As many of you have come to know I post a weekly feature for the AIHA Mentoring and Professional Development Committee titled, “Wise Words Wednesday.” A thoughtful and inspiring reply was posted on May 20, 2015 to our LinkedIn Group and I wanted to share this piece with our entire community. This post is being republished with the consent of the author. The original post can be found here.
“If a man knows not to which port he sails, no wind is favorable.”
“There are no unfavorable winds either if there is no port to set sail toward. This is actually a fairly deep statement by Seneca, and relates to having goals in one’s life. Seneca himself was an interesting fellow, who apparently advised Nero.
Since this is a mentoring program discussion site, we can talk a bit about goals from an AIHA perspective. We each need a focus for our professional work, and as an industrial hygienist, our concern is with worker health. We also have personal goals, such as attaining the CIH designation. Sometimes, these goals are long-term goals. The CIH, for instance, took me from about 1992 to November 28, 2006 to achieve. Throughout this period, I had several jobs and titles. I was fired once because of ethical concerns I had which my company did not have, but maintained my vision of safety and health for workers. This led ultimately to another job in a different city, but which was an improvement. It led to new opportunities for both myself, and my wife. And throughout this period, I took the CIH exam three times, and finally achieved my goals. In the process, I also started an MSPH program through Tulane University, which expanded my vision of the industrial hygiene field by an order of magnitude.
So if I can give some advise for those who are pursuing work in the industrial hygiene field, it is this: set your goals, and don’t let any obstacles keep you from achieving them. The obstacles are actually opportunities to see things from a different perspective. You may need to regain your compass bearings due to the need to re-orient yourself due to these obstacles, but this is part of the process, part of life.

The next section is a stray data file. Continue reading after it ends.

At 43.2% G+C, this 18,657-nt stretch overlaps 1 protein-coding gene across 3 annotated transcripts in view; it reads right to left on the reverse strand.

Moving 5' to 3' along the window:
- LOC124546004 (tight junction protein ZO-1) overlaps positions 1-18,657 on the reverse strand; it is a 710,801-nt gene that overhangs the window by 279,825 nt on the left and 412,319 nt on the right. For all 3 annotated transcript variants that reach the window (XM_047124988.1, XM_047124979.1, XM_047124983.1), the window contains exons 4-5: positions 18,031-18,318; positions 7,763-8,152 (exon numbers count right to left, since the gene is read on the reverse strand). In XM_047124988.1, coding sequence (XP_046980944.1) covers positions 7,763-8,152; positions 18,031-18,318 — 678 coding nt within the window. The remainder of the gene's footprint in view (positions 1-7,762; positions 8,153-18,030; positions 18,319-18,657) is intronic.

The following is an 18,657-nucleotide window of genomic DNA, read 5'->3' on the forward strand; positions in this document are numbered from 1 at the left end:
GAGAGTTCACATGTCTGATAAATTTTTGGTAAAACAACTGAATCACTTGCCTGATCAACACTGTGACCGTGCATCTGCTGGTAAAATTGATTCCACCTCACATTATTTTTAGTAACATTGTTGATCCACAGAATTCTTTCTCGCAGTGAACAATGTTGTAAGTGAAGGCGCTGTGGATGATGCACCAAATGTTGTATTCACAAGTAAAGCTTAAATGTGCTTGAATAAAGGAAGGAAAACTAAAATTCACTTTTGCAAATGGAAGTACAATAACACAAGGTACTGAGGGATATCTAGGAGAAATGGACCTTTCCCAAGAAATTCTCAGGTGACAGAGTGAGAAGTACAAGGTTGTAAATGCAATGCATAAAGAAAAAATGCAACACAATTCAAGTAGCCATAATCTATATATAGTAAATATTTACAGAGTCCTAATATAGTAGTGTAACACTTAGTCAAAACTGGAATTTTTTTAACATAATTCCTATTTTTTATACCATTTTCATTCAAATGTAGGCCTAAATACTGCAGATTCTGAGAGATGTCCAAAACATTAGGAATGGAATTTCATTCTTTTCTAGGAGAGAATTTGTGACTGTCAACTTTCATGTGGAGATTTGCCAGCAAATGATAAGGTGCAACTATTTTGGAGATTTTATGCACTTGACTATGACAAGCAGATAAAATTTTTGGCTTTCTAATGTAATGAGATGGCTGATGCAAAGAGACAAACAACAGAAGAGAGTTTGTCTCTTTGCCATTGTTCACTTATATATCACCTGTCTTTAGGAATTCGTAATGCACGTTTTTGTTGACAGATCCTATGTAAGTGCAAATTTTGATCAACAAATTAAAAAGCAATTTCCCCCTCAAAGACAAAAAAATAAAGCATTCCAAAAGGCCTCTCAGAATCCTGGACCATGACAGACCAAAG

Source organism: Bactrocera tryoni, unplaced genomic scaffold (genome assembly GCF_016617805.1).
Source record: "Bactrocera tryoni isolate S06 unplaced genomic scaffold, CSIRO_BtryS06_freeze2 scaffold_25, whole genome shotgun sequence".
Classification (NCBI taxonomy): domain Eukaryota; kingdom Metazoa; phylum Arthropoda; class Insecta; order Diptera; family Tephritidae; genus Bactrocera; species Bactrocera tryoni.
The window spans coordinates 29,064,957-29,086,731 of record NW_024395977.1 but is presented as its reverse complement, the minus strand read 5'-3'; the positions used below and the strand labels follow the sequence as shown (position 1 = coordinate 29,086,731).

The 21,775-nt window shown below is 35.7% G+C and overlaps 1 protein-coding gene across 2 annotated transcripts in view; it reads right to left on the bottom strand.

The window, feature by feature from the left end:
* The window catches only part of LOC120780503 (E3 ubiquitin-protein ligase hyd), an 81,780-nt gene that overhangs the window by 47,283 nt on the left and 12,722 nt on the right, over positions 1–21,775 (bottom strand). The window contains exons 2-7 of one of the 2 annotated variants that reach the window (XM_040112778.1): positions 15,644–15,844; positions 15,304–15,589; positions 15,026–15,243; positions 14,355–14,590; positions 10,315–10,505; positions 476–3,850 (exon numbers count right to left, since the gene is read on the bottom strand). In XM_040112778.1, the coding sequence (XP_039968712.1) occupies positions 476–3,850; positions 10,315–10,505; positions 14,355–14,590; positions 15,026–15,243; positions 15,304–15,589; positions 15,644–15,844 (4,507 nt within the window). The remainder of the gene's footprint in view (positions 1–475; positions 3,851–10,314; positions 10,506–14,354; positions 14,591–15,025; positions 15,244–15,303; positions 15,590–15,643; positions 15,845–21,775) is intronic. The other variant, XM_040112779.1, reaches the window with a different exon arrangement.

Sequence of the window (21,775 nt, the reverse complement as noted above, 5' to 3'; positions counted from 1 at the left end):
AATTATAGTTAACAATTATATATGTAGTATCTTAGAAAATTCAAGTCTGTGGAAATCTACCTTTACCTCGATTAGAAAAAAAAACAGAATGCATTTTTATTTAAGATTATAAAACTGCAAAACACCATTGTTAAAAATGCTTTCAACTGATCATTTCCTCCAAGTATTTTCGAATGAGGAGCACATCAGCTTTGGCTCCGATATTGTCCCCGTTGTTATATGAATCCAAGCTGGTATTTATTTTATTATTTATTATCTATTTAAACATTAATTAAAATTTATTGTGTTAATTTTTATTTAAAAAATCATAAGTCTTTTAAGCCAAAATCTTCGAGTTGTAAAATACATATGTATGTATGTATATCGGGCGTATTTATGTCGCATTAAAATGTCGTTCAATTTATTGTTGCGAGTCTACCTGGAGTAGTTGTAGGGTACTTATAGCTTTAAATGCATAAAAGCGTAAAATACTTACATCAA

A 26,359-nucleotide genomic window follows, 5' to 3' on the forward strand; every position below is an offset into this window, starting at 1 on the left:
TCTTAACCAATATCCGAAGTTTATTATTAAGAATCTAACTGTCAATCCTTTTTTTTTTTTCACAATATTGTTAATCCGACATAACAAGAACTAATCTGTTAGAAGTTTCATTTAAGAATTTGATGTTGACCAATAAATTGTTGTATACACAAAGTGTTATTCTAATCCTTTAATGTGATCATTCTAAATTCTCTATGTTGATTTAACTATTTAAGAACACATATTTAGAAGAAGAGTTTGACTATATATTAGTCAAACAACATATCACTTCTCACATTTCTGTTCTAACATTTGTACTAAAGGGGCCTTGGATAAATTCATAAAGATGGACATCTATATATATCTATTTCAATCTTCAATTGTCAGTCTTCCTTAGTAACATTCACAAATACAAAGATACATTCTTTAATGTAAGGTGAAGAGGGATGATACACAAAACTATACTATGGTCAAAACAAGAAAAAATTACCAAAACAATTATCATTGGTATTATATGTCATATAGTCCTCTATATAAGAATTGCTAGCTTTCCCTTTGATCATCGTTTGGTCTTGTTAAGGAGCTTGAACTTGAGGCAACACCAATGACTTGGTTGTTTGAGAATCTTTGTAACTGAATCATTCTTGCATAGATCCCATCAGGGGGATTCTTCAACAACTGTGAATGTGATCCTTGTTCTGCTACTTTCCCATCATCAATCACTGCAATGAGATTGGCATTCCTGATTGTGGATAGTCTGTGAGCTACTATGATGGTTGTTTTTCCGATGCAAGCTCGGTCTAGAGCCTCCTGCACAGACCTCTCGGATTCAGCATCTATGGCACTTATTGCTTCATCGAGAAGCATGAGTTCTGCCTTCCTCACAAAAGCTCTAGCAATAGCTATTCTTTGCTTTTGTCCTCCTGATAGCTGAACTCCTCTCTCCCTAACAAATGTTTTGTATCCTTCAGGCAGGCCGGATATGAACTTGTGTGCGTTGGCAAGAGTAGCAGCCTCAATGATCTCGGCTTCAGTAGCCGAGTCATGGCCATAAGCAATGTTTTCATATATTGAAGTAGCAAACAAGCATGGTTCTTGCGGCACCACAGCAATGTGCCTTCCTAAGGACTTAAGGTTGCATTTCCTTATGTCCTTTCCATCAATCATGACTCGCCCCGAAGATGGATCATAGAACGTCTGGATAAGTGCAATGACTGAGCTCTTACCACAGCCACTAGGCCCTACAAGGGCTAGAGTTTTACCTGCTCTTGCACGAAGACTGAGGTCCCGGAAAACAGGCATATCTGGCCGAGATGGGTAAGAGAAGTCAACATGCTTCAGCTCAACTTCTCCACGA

To illustrate this, here is an experience I had while in Survival School, headquartered at Fairchild Air Force Base, Washington, but in reality in the Cascade Mountains during a cross-country survival trek. This happened in 1967. We came to a spot where the compass course led us across a marshy pond, a thicket with lots of brush in our way. I was an enlisted man, and the officer in charge was a navigator in a jet aircraft. He wanted us all to go straight across this marsh on a bee-line. I said we should go around the bog, staying in the dry area that was less brushy and use a tree on the other side as a marker as to where we wanted to go. But the officer said,
“I’m an OFFICER and a NAVIGATOR! I know what I’m doing, and we’re going straight across this area!” He was pretty emphatic.
“Well,” I replied, “I’ll see you on the other side.”
So a couple of us (we were pararescue trainees) skirted this bog and went around the swamp in about ten minutes. The navigator and his followers came out the other side about twenty minutes later, wet to the bone and pretty tired. We helped them out of the water.
Sometimes the straightest route to a goal is not the best one. So keep this in mind when you come across an obstacle to your goals.
Most of all, enjoy life, and keep to your ethical standards.”
John Ratliff, CSP, CIH, MSPH